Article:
The Economics of Biological Diversity Conservation

  • David Pearce
  • Dominic Moran


Economics is about choice. In a world where resources are finite relative to the demands that human beings make on them, choice is unavoidable. We cannot have everything. Choosing is the same as “trading off,” balancing the net gains from one course of action against an alternative action. The action of conserving biological diversity is not immune from this problem of making choices, although, as we shall see, some conservation literature appears to deny the choice, while some of it argues that the choice is there but that the tradeoff in favor of diversity destruction is unacceptable biological diversity is somehow “special.” If choice is inevitable, if we cannot retain all the diversity that there is, how should such choices be made? What should be conserved and where? Few problems in economics are more complex than making choices in the context of biodiversity and no economist would argue that the problem is resolved. Nonetheless, economics offers some insights into biodiversity conservation policy and these are worth exploring.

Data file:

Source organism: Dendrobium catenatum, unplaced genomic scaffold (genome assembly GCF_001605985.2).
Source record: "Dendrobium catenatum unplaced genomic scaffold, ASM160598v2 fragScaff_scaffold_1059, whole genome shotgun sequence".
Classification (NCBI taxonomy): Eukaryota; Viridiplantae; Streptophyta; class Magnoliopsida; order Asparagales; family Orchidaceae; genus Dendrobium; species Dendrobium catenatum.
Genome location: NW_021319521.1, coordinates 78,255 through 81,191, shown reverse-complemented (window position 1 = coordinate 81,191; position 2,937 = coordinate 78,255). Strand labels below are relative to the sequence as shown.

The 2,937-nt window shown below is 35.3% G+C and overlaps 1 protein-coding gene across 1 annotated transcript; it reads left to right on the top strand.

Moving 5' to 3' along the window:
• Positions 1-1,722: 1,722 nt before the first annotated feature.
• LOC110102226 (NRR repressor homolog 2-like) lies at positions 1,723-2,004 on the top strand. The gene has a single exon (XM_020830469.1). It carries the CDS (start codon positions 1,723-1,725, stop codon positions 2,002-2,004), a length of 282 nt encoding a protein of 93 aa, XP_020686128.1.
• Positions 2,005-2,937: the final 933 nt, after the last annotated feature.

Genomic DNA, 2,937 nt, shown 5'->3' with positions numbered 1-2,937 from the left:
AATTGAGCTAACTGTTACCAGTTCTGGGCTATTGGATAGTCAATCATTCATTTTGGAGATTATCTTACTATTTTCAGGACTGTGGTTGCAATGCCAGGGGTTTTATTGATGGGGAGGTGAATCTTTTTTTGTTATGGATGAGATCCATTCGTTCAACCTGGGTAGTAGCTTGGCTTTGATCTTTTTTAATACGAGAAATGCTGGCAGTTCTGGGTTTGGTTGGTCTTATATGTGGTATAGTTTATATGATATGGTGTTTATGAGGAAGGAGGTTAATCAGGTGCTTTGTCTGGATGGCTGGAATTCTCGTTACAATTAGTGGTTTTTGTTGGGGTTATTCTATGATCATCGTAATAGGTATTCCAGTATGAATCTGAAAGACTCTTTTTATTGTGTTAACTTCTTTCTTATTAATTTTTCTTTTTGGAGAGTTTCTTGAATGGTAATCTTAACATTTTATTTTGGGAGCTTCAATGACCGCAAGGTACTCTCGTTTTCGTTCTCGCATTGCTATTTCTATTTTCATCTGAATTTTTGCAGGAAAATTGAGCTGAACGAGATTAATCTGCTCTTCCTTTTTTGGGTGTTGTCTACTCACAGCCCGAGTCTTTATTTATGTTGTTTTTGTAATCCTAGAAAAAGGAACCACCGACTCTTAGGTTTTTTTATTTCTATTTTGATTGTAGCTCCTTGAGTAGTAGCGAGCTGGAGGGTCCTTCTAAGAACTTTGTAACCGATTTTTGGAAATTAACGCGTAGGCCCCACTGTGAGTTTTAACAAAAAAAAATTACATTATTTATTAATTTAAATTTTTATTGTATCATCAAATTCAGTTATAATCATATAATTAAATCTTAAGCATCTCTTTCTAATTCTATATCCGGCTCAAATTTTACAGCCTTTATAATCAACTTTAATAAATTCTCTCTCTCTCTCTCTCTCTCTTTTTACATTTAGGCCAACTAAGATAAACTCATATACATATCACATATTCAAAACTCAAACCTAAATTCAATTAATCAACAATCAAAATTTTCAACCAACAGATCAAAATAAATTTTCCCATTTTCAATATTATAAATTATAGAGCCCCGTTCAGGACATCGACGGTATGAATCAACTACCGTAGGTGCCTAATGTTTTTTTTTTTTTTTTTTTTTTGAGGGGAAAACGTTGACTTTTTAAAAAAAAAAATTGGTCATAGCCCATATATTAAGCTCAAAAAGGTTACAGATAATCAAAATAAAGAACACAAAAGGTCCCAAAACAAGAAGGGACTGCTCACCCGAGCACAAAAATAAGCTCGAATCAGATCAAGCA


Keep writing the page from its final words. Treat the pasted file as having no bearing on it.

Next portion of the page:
Tropical Forest Biodiversity Conservation Contingent Valuation Biological Resource Biodiversity Loss 
These keywords were added by machine and not by the authors. This process is experimental and the keywords may be updated as the learning algorithm improves.


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Copyright information

© Springer Science+Business Media Dordrecht 1998

Authors and Affiliations

  • David Pearce
  • Dominic Moran

There are no affiliations available

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